Young people who take greater risks than their peers will most likely continue to do so as they age, according to a new analysis published in the Journal of Personality and Social Psychology.
“The data suggests risk-taking is similar to a personality trait in that it remains relatively stable throughout most of adulthood,” said study co-author Dr. Gregory R. Samanez-Larkin, assistant professor of psychology.
For the study, Samanez-Larkin and researchers at the Max Planck Institute for Human Development in Germany and the University of Basel in Switzerland evaluated the responses of participants aged 18 to 85 who took part in the cross-national German Socio-Economic Panel study which lasted just over a decade.
The findings reveal that a person’s level of risk-taking remains stable over time, relative to their peers. For example, the results suggest that a person who went bungee jumping in their 20s may be more likely than their more risk-averse peers to ride a motorcycle later in life.
However, this does not mean people in their 70s remain as likely to skydive as people in their 20s, said the researchers, noting that recreational risks of this type tend to decline steeply after the age of 30.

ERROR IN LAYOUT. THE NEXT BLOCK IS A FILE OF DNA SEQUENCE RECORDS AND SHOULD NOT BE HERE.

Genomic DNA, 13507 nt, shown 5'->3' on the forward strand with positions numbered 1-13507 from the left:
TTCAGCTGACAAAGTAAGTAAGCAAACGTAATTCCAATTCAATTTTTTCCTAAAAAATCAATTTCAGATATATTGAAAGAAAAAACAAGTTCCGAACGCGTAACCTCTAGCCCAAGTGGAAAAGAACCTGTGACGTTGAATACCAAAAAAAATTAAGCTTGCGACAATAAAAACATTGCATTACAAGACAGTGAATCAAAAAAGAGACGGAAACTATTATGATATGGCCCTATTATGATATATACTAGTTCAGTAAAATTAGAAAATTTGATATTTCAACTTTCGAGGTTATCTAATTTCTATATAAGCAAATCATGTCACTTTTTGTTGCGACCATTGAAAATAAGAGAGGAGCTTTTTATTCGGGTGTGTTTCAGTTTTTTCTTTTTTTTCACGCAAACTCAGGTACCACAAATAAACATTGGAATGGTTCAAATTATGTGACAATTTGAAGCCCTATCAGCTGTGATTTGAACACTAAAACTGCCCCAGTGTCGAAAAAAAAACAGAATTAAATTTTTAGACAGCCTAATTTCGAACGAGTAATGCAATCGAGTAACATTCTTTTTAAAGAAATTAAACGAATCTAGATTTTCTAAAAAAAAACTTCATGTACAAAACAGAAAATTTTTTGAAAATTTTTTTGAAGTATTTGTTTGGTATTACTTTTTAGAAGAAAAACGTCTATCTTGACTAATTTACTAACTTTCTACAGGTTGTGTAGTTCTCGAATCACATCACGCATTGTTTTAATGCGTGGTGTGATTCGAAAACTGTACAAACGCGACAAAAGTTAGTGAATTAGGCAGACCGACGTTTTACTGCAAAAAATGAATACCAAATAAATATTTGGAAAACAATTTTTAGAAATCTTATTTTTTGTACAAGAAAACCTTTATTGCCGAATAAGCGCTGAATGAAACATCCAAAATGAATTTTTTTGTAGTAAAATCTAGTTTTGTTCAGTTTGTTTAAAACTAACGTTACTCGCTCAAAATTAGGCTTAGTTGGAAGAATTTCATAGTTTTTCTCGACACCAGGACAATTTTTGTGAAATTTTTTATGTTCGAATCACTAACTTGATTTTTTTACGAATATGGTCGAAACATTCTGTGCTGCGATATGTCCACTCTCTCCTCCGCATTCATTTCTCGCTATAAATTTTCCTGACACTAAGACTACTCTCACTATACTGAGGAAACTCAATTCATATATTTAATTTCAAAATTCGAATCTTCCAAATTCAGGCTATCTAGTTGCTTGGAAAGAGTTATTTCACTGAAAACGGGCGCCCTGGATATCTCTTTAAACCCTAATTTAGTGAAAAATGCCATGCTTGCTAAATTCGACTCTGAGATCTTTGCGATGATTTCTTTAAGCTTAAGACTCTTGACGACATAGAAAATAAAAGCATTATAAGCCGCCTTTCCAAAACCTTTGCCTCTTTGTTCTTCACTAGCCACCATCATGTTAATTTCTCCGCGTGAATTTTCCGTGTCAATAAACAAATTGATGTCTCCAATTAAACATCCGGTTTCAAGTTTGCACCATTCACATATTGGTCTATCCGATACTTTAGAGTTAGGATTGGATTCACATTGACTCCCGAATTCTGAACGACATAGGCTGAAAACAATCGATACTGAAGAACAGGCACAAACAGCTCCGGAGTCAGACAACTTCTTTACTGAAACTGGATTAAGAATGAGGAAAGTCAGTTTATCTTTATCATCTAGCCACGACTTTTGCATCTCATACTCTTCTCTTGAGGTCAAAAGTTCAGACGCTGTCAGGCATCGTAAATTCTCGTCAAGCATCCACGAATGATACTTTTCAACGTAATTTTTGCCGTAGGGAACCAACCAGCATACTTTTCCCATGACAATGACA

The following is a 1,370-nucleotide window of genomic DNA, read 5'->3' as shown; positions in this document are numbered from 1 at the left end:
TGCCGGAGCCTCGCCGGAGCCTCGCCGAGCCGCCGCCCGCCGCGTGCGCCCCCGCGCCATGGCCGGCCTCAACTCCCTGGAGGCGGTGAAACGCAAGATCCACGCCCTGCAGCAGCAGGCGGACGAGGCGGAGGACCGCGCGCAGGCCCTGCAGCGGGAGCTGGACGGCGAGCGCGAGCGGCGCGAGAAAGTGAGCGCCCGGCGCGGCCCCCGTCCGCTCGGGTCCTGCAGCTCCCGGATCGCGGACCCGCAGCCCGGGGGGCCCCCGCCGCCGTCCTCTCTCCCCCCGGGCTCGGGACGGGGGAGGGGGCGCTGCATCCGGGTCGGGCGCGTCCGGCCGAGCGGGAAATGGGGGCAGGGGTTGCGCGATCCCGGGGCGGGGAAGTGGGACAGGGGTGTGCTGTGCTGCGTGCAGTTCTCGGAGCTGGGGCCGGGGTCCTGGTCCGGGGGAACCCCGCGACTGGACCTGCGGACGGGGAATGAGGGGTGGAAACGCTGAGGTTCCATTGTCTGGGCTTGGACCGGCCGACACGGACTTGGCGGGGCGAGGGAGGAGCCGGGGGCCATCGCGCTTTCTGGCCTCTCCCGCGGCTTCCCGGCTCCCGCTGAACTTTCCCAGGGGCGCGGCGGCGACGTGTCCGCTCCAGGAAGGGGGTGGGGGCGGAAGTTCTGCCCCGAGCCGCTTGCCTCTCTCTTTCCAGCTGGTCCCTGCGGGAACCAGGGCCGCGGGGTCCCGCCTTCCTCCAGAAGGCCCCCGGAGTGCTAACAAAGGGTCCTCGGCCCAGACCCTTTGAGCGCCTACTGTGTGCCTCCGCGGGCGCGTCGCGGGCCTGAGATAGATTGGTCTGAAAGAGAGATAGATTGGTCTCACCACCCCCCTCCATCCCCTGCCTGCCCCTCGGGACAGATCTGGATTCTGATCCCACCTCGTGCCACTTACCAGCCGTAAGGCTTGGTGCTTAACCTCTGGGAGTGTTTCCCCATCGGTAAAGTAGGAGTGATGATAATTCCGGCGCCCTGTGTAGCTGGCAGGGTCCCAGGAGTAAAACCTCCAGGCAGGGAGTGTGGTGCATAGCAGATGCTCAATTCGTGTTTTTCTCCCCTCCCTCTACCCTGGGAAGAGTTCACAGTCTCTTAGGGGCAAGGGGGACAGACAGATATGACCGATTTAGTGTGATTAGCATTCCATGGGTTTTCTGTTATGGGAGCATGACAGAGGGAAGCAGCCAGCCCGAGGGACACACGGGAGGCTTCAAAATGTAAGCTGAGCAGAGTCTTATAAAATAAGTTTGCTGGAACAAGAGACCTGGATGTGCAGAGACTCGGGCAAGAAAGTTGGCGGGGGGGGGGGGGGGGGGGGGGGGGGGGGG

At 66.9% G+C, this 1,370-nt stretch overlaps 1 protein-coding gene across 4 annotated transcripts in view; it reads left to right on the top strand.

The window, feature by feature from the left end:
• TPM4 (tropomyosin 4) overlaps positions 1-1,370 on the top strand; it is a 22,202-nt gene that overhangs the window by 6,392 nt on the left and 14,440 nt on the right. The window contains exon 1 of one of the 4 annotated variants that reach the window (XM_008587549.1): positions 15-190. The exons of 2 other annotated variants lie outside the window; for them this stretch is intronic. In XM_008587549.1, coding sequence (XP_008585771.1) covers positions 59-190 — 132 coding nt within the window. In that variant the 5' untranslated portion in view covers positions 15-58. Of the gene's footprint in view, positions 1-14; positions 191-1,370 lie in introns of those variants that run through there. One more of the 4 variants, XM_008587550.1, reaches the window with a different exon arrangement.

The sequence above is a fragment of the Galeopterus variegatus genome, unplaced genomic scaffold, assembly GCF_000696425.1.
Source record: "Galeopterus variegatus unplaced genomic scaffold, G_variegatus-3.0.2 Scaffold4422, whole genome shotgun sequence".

“Overall, the stereotype is that we take less risks when we are older and in general the respondents in the survey are telling us that is true,” Samanez-Larkin said. “The new and interesting part of this study is that the effect of age on risk-taking varies across a range of activities.”
For example, an individual’s willingness to take financial risks remains steady until he or she nears retirement age, noted Samanez-Larkin. On the other hand, when it comes to social risk-taking such as the willingness to trust another person, “We see a flat line — it doesn’t change with age,” he said.
The researchers note that the findings, especially on trusting others and taking social risks, may help us better understand why older people tend to be more susceptible to fraud. It has been suggested that the elderly are more often the victims of con artists because of a decline in cognitive skills.
However, it does not appear that older people are more susceptible to fraud simply because of their age. The elderly are targeted more often by criminals simply because they have more money, Samanez-Larkin said.
These new findings also suggest that the people who were more trusting as youth may be more vulnerable to fraud as they age only because now they are the focus of the con artists’ attention.
“This potentially has implications how we might better protect people from fraud,” he said.